The different tiers of the response to intervention model

On Behalf of | Nov 16, 2021 | Education Law |

Parents of children with special needs know how crucial it is that their child receives proper instruction in school, to ensure a beneficial experience and the likelihood of future success. Most schools use the response to intervention model to identify students that may be struggling with their classroom work or not progressing appropriately.

The response to intervention process begins early, so children needing additional help can receive the resources they need to succeed as soon as possible. All students are subject to a response to intervention screening, which is an assessment designed to measure a child’s expected progression for their grade level. The assessment focuses on all subjects, with an emphasis on math and reading.

Targeted intervention

If the screening determines a child needs additional support, the child’s parents must be notified. A targeted intervention plan is then established, consisting of a teaching strategy uniquely designed for that child and increased intensity of instruction.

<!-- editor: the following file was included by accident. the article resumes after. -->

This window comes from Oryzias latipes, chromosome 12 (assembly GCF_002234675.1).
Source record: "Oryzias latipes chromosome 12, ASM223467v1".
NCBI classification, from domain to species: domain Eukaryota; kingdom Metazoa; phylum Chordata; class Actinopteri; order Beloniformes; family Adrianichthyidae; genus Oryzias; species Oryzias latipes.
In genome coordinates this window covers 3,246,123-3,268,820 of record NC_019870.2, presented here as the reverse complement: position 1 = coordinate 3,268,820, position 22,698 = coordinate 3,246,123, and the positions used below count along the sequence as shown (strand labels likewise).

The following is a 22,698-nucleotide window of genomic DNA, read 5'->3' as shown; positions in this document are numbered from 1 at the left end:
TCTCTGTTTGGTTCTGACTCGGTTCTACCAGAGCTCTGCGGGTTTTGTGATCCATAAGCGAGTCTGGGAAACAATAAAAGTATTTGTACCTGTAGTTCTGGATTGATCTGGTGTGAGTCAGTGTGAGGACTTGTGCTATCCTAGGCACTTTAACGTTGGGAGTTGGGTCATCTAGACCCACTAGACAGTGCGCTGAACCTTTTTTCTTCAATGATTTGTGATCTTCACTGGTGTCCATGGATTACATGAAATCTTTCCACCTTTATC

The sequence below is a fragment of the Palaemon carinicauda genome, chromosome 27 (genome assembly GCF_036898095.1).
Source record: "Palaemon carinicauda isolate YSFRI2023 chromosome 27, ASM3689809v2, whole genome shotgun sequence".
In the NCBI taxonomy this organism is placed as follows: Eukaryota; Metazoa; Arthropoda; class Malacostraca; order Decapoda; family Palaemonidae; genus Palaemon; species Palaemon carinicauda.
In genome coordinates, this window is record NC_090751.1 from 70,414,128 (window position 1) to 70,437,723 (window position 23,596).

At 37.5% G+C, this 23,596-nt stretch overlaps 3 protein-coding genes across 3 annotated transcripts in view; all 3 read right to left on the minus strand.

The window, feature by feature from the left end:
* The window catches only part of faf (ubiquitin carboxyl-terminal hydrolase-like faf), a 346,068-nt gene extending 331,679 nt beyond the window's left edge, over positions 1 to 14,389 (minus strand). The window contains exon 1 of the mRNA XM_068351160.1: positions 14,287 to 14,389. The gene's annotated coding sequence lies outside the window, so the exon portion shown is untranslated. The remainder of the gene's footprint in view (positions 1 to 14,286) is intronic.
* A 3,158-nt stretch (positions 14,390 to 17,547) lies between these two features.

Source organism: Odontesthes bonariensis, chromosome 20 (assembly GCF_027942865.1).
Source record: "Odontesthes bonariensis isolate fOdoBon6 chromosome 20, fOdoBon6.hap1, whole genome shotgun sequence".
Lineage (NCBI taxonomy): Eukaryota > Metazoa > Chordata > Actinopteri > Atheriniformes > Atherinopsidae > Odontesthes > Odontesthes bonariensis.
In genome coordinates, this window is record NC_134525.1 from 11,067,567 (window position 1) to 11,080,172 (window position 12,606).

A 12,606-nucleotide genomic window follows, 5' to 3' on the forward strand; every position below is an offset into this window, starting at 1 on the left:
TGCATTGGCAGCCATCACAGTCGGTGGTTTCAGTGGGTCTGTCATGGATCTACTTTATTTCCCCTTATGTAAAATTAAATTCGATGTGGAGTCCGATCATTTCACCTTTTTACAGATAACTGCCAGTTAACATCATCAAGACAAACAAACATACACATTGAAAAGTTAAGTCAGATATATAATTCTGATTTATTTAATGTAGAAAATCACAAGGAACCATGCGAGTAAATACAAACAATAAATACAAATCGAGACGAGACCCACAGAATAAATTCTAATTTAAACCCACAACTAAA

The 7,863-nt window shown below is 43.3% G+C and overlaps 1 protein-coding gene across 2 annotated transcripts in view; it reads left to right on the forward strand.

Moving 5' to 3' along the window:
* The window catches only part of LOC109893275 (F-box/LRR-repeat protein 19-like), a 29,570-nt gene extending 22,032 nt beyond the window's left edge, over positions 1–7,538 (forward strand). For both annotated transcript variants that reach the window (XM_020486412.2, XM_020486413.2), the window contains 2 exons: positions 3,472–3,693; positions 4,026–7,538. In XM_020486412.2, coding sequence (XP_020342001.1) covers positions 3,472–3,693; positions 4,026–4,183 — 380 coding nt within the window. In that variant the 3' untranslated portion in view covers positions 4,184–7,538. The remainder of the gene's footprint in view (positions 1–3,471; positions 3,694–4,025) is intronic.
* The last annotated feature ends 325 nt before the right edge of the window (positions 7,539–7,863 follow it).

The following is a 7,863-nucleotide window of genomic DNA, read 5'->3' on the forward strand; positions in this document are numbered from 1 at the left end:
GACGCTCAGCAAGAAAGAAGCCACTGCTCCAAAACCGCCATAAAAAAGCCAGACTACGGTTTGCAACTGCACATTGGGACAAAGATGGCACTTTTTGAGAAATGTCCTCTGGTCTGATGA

A team of individuals, including of the child’s parents, teacher and staff members, meets to create the plan. The plan should include specific information on the type of additional instruction provided, the length of time it will last and how the child’s progress will be monitored.

Targeted intervention plans consist of tiers. The first tier is the basic screening assessment provided to all children. A child who is determined to need additional support is moved into a tier 2 intervention plan. Examples of targeted intervention activities in a tier 2 plan can include different teaching methods, small group work or more instruction time. These can take place in the same classroom or a different room, depending on the situation.

If a child is not progressing as expected with the additional or modified instruction, they may be moved to a tier 3 intervention plan. A tier 3 plan generally involves increasing the length of time the child spends on each activity or increasing the level of instruction.

Although each school will monitor a child’s progress differently, progress should be monitored rather frequently, even up to once per week. It can be helpful to have chart to monitor the child’s progress, to clearly identify any areas of need and develop strategies for improvement.

It is important for New York parents who want the best educational experience for their special needs child to understand the response to intervention model and what to expect. There are many valuable resources available for parents with questions or concerns about their child’s progression in school.